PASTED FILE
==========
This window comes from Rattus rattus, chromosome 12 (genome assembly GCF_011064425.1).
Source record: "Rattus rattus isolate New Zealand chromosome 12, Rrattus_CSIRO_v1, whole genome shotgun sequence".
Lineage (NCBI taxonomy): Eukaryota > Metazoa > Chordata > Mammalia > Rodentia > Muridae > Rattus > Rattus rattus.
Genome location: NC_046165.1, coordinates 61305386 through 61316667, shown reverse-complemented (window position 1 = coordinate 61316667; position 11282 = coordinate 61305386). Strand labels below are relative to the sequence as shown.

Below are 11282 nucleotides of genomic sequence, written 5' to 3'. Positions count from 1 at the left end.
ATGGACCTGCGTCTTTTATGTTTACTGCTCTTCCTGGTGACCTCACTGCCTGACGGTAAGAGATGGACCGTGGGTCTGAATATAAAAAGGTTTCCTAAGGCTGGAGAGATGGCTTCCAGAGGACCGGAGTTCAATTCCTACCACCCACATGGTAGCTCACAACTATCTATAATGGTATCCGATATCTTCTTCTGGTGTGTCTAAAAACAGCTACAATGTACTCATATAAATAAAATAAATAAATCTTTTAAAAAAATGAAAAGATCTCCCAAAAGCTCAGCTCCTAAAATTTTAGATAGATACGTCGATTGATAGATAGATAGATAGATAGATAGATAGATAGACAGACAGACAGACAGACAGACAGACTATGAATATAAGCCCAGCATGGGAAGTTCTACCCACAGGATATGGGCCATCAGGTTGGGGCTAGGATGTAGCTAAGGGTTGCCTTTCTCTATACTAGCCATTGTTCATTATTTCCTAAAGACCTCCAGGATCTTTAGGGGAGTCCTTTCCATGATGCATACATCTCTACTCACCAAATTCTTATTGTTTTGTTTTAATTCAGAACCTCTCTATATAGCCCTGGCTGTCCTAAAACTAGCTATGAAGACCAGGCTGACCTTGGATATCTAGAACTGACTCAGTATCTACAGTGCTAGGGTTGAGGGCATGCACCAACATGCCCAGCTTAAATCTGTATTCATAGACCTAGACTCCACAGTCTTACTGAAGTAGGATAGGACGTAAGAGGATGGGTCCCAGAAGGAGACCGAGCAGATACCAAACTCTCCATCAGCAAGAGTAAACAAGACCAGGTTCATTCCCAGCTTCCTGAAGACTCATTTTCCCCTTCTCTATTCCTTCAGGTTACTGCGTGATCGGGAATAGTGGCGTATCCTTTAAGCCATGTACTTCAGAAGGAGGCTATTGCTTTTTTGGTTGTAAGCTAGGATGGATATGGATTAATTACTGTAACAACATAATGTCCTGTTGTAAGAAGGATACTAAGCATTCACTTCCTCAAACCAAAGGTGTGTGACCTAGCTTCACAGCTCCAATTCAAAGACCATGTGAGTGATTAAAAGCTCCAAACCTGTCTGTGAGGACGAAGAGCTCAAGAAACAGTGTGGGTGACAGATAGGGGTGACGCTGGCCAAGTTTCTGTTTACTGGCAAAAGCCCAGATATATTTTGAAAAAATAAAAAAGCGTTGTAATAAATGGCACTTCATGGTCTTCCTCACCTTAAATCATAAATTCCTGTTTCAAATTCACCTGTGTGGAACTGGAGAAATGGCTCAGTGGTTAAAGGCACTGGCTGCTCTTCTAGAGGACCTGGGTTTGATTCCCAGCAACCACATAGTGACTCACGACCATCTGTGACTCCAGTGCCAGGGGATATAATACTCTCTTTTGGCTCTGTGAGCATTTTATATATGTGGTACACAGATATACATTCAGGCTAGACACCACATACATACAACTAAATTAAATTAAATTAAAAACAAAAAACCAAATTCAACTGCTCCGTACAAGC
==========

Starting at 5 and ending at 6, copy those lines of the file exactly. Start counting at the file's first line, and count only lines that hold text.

Below are 11282 nucleotides of genomic sequence, written 5' to 3'. Positions count from 1 at the left end.
ATGGACCTGCGTCTTTTATGTTTACTGCTCTTCCTGGTGACCTCACTGCCTGACGGTAAGAGATGGACCGTGGGTCTGAATATAAAAAGGTTTCCTAAGGCTGGAGAGATGGCTTCCAGAGGACCGGAGTTCAATTCCTACCACCCACATGGTAGCTCACAACTATCTATAATGGTATCCGATATCTTCTTCTGGTGTGTCTAAAAACAGCTACAATGTACTCATATAAATAAAATAAATAAATCTTTTAAAAAAATGAAAAGATCTCCCAAAAGCTCAGCTCCTAAAATTTTAGATAGATACGTCGATTGATAGATAGATAGATAGATAGATAGATAGATAGACAGACAGACAGACAGACAGACAGACTATGAATATAAGCCCAGCATGGGAAGTTCTACCCACAGGATATGGGCCATCAGGTTGGGGCTAGGATGTAGCTAAGGGTTGCCTTTCTCTATACTAGCCATTGTTCATTATTTCCTAAAGACCTCCAGGATCTTTAGGGGAGTCCTTTCCATGATGCATACATCTCTACTCACCAAATTCTTATTGTTTTGTTTTAATTCAGAACCTCTCTATATAGCCCTGGCTGTCCTAAAACTAGCTATGAAGACCAGGCTGACCTTGGATATCTAGAACTGACTCAGTATCTACAGTGCTAGGGTTGAGGGCATGCACCAACATGCCCAGCTTAAATCTGTATTCATAGACCTAGACTCCACAGTCTTACTGAAGTAGGATAGGACGTAAGAGGATGGGTCCCAGAAGGAGACCGAGCAGATACCAAACTCTCCATCAGCAAGAGTAAACAAGACCAGGTTCATTCCCAGCTTCCTGAAGACTCATTTTCCCCTTCTCTATTCCTTCAGGTTACTGCGTGATCGGGAATAGTGGCGTATCCTTTAAGCCATGTACTTCAGAAGGAGGCTATTGCTTTTTTGGTTGTAAGCTAGGATGGATATGGATTAATTACTGTAACAACATAATGTCCTGTTGTAAGAAGGATACTAAGCATTCACTTCCTCAAACCAAAGGTGTGTGACCTAGCTTCACAGCTCCAATTCAAAGACCATGTGAGTGATTAAAAGCTCCAAACCTGTCTGTGAGGACGAAGAGCTCAAGAAACAGTGTGGGTGACAGATAGGGGTGACGCTGGCCAAGTTTCTGTTTACTGGCAAAAGCCCAGATATATTTTGAAAAAATAAAAAAGCGTTGTAATAAATGGCACTTCATGGTCTTCCTCACCTTAAATCATAAATTCCTGTTTCAAATTCACCTGTGTGGAACTGGAGAAATGGCTCAGTGGTTAAAGGCACTGGCTGCTCTTCTAGAGGACCTGGGTTTGATTCCCAGCAACCACATAGTGACTCACGACCATCTGTGACTCCAGTGCCAGGGGATATAATACTCTCTTTTGGCTCTGTGAGCATTTTATATATGTGGTACACAGATATACATTCAGGCTAGACACCACATACATACAACTAAATTAAATTAAATTAAAAACAAAAAACCAAATTCAACTGCTCCGTACAAGC